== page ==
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On the Road to Kandahar: Travels Through Conflict in the Islamic World

Ratings:
320 pages8 hours

Summary

A daring reporter's quest through the "living history" of Islam amid the War on Terrorism.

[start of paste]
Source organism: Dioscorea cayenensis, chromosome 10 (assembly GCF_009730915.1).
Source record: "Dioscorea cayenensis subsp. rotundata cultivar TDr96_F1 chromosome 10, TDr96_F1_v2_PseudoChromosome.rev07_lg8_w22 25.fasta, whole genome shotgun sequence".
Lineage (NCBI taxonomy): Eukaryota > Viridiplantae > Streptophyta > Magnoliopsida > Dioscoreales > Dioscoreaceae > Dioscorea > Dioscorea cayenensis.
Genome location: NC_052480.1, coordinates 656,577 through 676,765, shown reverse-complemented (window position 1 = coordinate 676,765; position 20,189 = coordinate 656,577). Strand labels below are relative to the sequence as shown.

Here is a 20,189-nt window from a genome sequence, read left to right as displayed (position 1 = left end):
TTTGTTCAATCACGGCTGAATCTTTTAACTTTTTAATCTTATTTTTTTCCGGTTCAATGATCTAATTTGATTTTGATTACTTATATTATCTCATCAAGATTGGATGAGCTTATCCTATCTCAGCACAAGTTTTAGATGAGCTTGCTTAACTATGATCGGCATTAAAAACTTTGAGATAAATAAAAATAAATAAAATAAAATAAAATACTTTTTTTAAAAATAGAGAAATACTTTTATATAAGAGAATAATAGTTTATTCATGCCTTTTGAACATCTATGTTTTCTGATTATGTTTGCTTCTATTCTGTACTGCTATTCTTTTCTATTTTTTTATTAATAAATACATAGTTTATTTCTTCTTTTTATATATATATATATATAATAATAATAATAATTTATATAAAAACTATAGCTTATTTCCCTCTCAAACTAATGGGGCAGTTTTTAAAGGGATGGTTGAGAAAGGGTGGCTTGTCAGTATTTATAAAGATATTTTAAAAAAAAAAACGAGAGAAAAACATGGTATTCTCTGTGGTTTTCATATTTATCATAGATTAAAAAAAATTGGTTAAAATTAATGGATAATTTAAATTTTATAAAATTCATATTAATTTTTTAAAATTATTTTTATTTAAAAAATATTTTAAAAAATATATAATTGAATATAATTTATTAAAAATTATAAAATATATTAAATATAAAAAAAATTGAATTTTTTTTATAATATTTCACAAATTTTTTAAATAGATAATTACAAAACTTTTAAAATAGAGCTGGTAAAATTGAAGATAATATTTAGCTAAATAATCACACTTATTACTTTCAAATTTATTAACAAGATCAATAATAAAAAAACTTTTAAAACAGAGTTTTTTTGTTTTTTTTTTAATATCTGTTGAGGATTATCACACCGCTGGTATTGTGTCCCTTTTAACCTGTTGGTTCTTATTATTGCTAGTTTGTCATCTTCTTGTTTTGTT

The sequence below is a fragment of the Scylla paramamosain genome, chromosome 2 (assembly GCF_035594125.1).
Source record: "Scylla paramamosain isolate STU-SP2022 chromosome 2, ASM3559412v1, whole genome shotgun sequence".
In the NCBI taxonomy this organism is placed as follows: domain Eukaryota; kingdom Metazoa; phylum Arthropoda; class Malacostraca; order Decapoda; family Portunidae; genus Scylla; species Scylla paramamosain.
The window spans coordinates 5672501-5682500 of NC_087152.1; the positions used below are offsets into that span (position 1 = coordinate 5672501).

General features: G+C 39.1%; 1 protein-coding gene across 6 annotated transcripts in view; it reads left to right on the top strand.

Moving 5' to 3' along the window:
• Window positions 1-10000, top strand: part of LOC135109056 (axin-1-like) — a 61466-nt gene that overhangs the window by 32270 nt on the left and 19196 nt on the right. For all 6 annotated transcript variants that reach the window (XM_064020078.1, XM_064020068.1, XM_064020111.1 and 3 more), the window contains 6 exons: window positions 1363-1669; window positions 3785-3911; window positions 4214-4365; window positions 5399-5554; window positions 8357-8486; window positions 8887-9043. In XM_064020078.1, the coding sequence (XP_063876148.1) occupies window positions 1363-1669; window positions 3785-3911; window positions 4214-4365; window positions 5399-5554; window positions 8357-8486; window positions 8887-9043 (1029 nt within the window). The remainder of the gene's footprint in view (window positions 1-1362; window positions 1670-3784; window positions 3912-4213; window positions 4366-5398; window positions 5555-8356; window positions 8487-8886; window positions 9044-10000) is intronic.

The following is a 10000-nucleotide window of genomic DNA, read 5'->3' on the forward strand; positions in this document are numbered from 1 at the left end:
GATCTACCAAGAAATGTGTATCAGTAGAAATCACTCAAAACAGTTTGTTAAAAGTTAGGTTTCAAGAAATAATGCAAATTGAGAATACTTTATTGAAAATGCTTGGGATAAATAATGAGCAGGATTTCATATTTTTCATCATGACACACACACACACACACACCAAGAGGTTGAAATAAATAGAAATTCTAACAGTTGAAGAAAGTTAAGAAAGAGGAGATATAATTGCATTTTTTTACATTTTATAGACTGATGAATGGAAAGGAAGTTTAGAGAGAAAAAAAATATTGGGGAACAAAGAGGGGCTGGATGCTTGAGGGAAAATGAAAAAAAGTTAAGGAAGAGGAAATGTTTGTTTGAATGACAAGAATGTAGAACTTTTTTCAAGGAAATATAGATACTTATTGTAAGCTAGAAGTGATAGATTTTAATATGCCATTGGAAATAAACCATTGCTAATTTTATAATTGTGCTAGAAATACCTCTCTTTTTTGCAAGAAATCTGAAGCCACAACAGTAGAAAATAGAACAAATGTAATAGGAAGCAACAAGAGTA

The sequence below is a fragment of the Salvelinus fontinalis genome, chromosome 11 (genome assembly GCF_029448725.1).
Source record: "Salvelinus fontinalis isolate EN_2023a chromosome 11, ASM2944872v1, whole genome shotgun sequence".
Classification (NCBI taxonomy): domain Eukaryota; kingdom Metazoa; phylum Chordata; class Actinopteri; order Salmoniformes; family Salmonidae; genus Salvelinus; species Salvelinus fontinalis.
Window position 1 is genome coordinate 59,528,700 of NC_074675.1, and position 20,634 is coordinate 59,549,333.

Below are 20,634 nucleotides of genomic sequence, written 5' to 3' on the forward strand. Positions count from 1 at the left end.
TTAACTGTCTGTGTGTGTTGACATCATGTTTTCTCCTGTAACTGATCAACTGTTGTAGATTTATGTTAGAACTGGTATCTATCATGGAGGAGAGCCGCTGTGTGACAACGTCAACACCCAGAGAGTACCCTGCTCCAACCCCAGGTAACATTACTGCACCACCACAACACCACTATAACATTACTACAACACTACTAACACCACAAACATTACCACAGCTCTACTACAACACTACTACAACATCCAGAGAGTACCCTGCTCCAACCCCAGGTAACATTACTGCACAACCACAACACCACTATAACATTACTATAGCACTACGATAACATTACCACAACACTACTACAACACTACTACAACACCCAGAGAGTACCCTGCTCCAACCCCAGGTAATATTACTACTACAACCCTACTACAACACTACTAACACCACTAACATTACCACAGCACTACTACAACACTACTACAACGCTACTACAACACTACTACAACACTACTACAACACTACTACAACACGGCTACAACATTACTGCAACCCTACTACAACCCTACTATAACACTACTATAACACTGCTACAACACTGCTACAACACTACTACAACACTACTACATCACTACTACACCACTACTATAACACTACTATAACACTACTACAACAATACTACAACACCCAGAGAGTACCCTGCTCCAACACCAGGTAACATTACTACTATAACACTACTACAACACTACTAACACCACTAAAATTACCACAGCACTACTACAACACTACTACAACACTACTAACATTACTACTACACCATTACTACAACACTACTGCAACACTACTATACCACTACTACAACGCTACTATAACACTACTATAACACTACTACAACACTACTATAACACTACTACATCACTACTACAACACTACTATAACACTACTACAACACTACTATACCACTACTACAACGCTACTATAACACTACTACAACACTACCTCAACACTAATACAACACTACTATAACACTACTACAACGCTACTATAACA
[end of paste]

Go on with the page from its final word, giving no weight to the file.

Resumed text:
In 1991, a British university student spent his summer break fighting alongside Kurdish guerrillas in northern Iraq. Now a prize-winning reporter and author of a book on al Qaeda, Jason Burke travels from the Sahara to the Himalayas and meets with refugees, mujahideen, and government ministers in a probing search to understand Islam, and Islamic radicalism, in the context of the "War on Terrorism." Praised by London's Daily Mail as "intensely personal and accessible," On the Road to Kandahar is the gripping story of a search for answers to some of the most urgent questions of our time: What drives Islamic fundamentalism, and how should the West respond? Are we so fundamentally different that we can't coexist? Although much of his book concerns war and violence, Burke reaches the optimistic conclusion that extremist violence alienates its populations and so is doomed to fail and wither away.

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